Max Verstappen and Red Bull Racing continue their pursuit of historic levels of domination at the United States Grand Prix, where a second successive sprint could throw the sport a curve ball.


Laps: 56 (sprint: 19 laps)
Length: 5.513 kilometres
Corners: 20

The Circuit of the Americas has established itself as the permanent home of Formula 1 in the United States since its acclaimed 2012 debut, with its design — featuring corners borrowed from longer standing circuits around the world — winning driver praise. Its classic layout and massive crowd capacity stand it apart from the glitzier competition from newcomer neighbouring races in Miami and Las Vegas.


Winner: Max Verstappen (Red Bull Racing)

Max Verstappen had to fight for victory after a slow second stop dropped him from first to third behind Lewis Hamilton and Charles Leclerc. It took him four laps to battle past Leclerc, setting him up for a 6.5-second pursuit of victory. A slipstream into turn 11 with seven laps remaining got the job done, winning Red Bull Racing its first constructors title since 2013.


As has been the case ahead of every weekend this season, Red Bull Racing starts as the unbackable favourite, with the newly minted three-time champion Max Verstappen — winner of the last two races in Austin — spearheading the team’s efforts.

The Verstappen-Red Bull Racing combination is on track to be the most dominant ever. Already with the team and driver records for most successive victories, both can break new ground for most wins in a season both outright and in percentage terms. Red Bull Racing must sweep all five remaining races to get there; Verstappen needs just three victories from the last five rounds.

Of interest in this spell of domination, however, is Sergio Pérez, whose poor form leaves him only 30 points ahead of Lewis Hamilton in the battle for second place, with just one podium since the midseason break and with management despairing about his utility to the team in a potentially closer fight next season.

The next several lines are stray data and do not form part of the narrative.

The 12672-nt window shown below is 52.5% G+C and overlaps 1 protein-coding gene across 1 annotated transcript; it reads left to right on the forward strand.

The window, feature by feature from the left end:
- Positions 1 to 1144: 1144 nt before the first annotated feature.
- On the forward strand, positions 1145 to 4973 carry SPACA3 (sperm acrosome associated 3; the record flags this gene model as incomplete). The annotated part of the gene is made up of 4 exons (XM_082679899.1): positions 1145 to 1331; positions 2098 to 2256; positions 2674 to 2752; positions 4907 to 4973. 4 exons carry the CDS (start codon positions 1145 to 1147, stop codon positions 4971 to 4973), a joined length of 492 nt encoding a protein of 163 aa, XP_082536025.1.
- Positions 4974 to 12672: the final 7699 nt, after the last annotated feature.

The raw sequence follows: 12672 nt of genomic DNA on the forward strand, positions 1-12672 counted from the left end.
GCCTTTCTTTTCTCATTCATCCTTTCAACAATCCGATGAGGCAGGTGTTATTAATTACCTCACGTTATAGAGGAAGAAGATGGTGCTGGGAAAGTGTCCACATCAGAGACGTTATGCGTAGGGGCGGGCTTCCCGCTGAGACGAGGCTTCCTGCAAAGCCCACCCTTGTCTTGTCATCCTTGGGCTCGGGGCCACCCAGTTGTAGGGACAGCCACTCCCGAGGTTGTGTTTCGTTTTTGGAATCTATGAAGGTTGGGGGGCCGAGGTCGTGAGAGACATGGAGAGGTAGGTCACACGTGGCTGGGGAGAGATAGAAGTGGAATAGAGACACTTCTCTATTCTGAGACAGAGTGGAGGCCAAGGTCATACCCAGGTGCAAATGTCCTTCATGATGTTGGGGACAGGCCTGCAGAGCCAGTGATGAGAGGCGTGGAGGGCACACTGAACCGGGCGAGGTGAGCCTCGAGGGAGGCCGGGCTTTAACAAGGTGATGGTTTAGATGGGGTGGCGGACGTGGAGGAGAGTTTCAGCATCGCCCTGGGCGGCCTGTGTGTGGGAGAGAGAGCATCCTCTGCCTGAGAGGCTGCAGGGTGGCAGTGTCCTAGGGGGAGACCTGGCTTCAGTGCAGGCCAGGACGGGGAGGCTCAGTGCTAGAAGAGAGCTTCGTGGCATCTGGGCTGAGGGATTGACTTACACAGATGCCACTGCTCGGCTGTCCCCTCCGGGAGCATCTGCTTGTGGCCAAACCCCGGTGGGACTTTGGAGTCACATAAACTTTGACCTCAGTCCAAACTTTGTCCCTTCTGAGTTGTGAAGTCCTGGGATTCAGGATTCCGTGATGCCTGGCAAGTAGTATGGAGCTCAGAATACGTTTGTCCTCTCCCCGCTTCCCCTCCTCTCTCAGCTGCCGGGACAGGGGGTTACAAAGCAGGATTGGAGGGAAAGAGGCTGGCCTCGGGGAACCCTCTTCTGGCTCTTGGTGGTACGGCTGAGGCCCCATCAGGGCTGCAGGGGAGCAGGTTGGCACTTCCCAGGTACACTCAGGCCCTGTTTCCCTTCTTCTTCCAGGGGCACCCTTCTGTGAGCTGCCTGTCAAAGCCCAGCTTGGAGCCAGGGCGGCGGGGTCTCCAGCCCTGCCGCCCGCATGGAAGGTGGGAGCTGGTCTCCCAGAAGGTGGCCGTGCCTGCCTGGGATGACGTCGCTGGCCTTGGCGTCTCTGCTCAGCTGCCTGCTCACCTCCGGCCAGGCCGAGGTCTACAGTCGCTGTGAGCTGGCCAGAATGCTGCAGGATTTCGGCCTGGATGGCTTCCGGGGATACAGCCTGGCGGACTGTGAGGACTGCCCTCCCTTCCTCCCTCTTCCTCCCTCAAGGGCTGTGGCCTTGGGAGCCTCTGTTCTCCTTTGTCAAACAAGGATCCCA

Team will get just one hour of free practice on Friday afternoon before locking in set-up for qualifying later that day according to F1’s sprint rules.

In Qatar last round — practically a new track for the work done since Lusail’s first race in 2021 — the format caught out some heavy hitters, including Sergio Pérez and Carlos Sainz, who were knocked out before Q3, having been unable to get the most from the tyres over one lap.

COTA’s more familiar layout will pose less of a set-up dilemma, but the circuit’s ever-changing asphalt profile could still wreak havoc.

The track, built on shifting Texan soil, has become notorious for developing enormous bumps on the racing line. Rather than fully repave the course, race organisers have ground down the bumps where possible, resurfacing only the very worst bits of road.

MotoGP riders decried that the track had become a Frankenstein’s monster on their visit earlier this year, with four different surfaces stitched together.

A rough ride will force F1 cars to run with a higher ride height to avoid damaging the sensitive floors. But that’s not something this generation of ground-effect machines like, and there’s not enough time to really fine-tune it in just one hour — yet another twist.

Looking at the race more broadly, a forecast for ambient temperatures over 30°C, plus the high-energy corner combinations, will make tyre conservation crucial to success here — as usual, as this is ordinarily a two-stop race.

The layout, which demands high downforce for the sweeping bends but low drag for the very long back straight, should make the competition for pole interesting, with Red Bull Racing generally running more wing than other teams, leaving it somewhat vulnerable in a straight line.

However, that leads to a much bigger advantage in race trim, when tyre life becomes a secret weapon. It’ll therefore be a tough battle to prevent Verstappen from claiming a third successive victory.